TCP (transmission control protocol) and UDP (user datagram protocol) are the two main communication protocols used on the Internet. They are both similar in some ways, but each has a different use based on reliability, speed and bandwidth. TCP/IP is the most common transmission language used, but some of the common applications you use transmit UDP packages instead. If you’re planning to program network application, you need to know both transmission protocols.
TCP/IP and Internet Communication
TCP/IP is a suite of protocols, but since it’s used across the Internet, it’s the most important to understand. The IP part of the protocol is what you know as the address for your computer. Every computer on the network must have a unique IP address. Some IP ranges don’t route, which means that your local network IP is different than what is seen as the transmission passes from your router to the web server.
The TCP part of the protocol suite is the transmission part of the protocol. TCP determines how your data packets travel along a wire. This wire could be your internal network or across the Internet to a web server. First, TCP is a connection-oriented protocol. This means that a handshake occurs between your computer and the destination server. Your computer sends a message that basically says “hello” or the SYN request. The server responds with an acknowledgement or ACK and your computer then acknowledges the response and a connection is made.
The TCP protocol then chops up your data into packets. These packets contain the source IP address, the server or destination IP address, the data, the packet’s sequence number (to later build the full message when it reaches the server), the source port number, the destination port and several other options. Because the connection is reliable, there is a checksum and error checking ensures that the entire message reaches the destination. TCP is more bandwidth intensive than UDP, so it takes up more resources than UDP.
You probably recognize the HTTP protocol. This is the most common example of TCP. TCP is also used in HTTPS, FTP, SMTP and Telnet connections. If you create a network application, you’ll need to understand this protocol but most frameworks include a library you can use to communicate with TCP and IP.
UDP and Connectionless Communication
User datagram protocol uses a somewhat similar setup. This protocol also sends messages in packets, but these packets are not sent after a handshake. This means that the connection isn’t as reliable. UDP is considered a connectionless transfer. You send data packets across the wire, but your computer is not interested in any confirmation. Consider TCP like a phone connection. You call someone and this someone acknowledges your phone call. After confirmation, you then begin your conversation. This is your typical TCP communication.
With UDP, you have no confirmation. Instead, you can consider UDP like a conversation using text message. You send a text message and you don’t know if the recipient gets the message. You can continue your conversation without any confirmation from your recipient. The only way you know that the recipient received your message is if he sends you a message. His message isn’t confirmed either unless you then send a message back. Both of you could send messages and have a conversation without either of you receiving a confirmation, but you can still communicate. This is similar to the UDP protocol.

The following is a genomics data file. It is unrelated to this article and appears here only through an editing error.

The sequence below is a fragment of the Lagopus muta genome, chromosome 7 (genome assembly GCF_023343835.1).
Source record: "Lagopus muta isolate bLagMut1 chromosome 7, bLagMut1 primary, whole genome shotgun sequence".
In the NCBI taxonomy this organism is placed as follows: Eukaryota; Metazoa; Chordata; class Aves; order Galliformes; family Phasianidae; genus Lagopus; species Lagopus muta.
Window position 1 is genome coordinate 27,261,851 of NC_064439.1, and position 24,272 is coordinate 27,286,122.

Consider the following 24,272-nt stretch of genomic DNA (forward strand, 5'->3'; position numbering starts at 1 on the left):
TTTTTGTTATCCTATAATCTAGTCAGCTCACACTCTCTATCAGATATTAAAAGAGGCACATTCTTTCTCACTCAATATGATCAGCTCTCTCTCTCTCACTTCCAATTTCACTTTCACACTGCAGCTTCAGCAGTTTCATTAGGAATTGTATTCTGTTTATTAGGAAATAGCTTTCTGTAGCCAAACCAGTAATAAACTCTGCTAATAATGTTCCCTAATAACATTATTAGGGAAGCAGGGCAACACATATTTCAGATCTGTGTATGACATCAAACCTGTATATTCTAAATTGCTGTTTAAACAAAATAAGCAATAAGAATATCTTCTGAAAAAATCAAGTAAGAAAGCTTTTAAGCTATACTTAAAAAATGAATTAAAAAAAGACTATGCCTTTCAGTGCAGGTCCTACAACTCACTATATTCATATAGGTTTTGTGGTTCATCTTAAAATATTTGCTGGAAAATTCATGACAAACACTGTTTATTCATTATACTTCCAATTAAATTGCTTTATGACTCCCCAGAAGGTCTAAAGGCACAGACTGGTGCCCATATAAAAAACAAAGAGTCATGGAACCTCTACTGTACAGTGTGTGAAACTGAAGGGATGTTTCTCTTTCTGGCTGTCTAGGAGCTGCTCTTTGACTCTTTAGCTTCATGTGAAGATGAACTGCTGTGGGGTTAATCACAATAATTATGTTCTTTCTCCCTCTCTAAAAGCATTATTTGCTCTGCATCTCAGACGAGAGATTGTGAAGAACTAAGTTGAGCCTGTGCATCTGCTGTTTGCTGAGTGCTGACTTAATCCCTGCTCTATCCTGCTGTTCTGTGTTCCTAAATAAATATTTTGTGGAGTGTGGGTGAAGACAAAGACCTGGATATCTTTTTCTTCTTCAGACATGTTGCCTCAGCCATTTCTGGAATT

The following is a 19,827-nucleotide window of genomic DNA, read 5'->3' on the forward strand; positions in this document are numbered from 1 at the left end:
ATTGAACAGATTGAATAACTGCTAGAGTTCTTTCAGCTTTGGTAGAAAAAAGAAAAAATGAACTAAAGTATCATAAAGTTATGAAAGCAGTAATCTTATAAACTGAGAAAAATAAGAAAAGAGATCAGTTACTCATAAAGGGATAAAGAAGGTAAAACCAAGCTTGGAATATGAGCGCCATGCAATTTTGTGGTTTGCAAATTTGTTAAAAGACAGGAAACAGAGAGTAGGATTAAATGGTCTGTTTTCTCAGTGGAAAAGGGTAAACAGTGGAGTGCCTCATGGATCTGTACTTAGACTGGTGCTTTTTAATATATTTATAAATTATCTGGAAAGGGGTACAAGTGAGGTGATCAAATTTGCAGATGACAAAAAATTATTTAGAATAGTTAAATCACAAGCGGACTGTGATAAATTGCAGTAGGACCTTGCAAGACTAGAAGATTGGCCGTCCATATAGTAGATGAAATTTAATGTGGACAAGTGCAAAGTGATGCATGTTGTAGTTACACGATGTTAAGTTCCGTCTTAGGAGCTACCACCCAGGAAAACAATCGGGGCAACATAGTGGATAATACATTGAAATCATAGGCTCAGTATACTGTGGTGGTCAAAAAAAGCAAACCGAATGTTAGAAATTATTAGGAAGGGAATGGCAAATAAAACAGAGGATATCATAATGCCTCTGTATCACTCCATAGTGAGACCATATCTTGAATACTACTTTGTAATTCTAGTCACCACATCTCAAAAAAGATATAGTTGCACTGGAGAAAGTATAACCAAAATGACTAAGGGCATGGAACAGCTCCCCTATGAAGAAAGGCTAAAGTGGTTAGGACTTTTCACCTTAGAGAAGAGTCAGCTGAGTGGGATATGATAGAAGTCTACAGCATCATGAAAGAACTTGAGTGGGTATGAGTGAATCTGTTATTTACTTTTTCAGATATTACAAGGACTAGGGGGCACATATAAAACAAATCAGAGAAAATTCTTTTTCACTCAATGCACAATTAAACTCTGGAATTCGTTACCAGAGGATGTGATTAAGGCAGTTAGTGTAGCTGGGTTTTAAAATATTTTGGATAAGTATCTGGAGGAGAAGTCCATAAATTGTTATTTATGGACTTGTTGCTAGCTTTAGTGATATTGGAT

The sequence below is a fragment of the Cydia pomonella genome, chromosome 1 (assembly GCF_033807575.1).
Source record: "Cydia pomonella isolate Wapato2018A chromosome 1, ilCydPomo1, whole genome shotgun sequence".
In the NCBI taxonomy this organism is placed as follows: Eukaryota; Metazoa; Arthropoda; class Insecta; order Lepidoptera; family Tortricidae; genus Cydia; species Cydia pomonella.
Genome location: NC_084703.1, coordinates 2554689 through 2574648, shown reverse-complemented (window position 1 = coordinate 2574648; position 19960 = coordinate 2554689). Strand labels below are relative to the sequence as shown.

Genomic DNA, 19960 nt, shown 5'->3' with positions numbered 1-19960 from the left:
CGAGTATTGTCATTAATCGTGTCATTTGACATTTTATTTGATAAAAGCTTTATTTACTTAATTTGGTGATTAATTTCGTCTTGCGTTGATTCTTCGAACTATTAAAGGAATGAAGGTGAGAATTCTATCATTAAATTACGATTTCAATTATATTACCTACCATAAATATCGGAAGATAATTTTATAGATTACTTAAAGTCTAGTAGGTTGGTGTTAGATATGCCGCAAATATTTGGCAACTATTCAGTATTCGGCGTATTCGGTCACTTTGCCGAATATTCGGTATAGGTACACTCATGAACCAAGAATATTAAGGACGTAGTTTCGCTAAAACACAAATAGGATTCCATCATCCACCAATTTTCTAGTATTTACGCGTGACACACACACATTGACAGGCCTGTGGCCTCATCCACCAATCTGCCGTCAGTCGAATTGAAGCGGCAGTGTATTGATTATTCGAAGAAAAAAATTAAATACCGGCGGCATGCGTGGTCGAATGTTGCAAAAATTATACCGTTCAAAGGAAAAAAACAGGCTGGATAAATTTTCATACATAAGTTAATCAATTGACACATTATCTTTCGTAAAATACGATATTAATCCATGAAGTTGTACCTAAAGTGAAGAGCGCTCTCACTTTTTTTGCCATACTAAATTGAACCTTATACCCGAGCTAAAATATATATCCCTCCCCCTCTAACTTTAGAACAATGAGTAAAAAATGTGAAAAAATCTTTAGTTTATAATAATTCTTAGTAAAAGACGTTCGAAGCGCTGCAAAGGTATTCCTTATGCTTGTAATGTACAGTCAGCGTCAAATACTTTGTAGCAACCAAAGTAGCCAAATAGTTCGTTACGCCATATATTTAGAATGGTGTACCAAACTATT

As a matter of fact, UDP is used in similar concepts. UDP is often used in chat programs. You send a chat message to a recipient and the only way you know the recipient got your message was if he sends a message back to you. Other transmission protocols use UDP such as DNS, DHCP, TFTP, SNMP, VOIP and RIP.
UDP is not reliable, but it does give you a more lightweight version of the TCP protocol. It’s faster and uses up less bandwidth than TCP. UDP also doesn’t use an order like TCP. With TCP, each packet has a sequence number. When packets reach the server, the server’s network card then puts all of these packets back together to build the message. This message is then what you see on your computer or the server. UDP is different in that there is no sequence with the packets. You can add some kind of sequence arrangement, but the application must handle the sequencing.
UDP packets still have a source and destination port number attached to the packets. Both TCP and UDP need a port number. The port on your computer used to communicate with the server is probably different than the server’s port. Outgoing and incoming ports are set by the application. The server listens on a particular port for your computer’s request. Your computer sends a request on a particular port, the server “hears” your request and then communication happens. These ports are open until communication ends.
Whatever protocol you use is up to you. But this choice will determine the efficiency and reliability of your application. For instance, if you plan to write a network application that connects to the server’s desktop, you probably want to have an application that uses TCP to keep the connection alive and verify that packets are sent successfully. However, if you are creating a web communication application where two users chat with one another, you probably want to use the UDP protocol.
Both of these types are supported in several programming languages. For instance, the C# .NET framework has a library for creating network applications. C++ works well with network libraries. As a matter of fact, most network security applications are written with the C++ language. Even most network hacking and security penetration tools are created using the C++ language. There are also some open-source libraries for creating TCP and UDP applications.